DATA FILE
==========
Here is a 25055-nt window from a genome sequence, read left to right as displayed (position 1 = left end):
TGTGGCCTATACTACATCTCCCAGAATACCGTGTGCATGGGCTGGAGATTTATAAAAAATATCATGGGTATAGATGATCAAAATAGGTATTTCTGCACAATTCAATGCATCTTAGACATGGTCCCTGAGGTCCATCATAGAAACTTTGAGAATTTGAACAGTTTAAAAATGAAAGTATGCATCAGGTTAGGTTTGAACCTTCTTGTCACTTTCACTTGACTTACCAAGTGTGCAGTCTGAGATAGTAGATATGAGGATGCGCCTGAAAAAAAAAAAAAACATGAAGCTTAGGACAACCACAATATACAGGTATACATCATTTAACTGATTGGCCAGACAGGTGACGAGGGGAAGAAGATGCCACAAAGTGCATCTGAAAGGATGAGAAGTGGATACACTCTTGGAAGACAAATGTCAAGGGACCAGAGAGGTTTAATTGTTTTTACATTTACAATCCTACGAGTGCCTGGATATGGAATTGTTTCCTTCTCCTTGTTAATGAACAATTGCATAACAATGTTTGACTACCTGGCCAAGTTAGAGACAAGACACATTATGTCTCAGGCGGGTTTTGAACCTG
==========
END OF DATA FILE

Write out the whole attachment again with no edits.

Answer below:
Here is a 25055-nt window from a genome sequence, read left to right as displayed (position 1 = left end):
TGTGGCCTATACTACATCTCCCAGAATACCGTGTGCATGGGCTGGAGATTTATAAAAAATATCATGGGTATAGATGATCAAAATAGGTATTTCTGCACAATTCAATGCATCTTAGACATGGTCCCTGAGGTCCATCATAGAAACTTTGAGAATTTGAACAGTTTAAAAATGAAAGTATGCATCAGGTTAGGTTTGAACCTTCTTGTCACTTTCACTTGACTTACCAAGTGTGCAGTCTGAGATAGTAGATATGAGGATGCGCCTGAAAAAAAAAAAAAACATGAAGCTTAGGACAACCACAATATACAGGTATACATCATTTAACTGATTGGCCAGACAGGTGACGAGGGGAAGAAGATGCCACAAAGTGCATCTGAAAGGATGAGAAGTGGATACACTCTTGGAAGACAAATGTCAAGGGACCAGAGAGGTTTAATTGTTTTTACATTTACAATCCTACGAGTGCCTGGATATGGAATTGTTTCCTTCTCCTTGTTAATGAACAATTGCATAACAATGTTTGACTACCTGGCCAAGTTAGAGACAAGACACATTATGTCTCAGGCGGGTTTTGAACCTG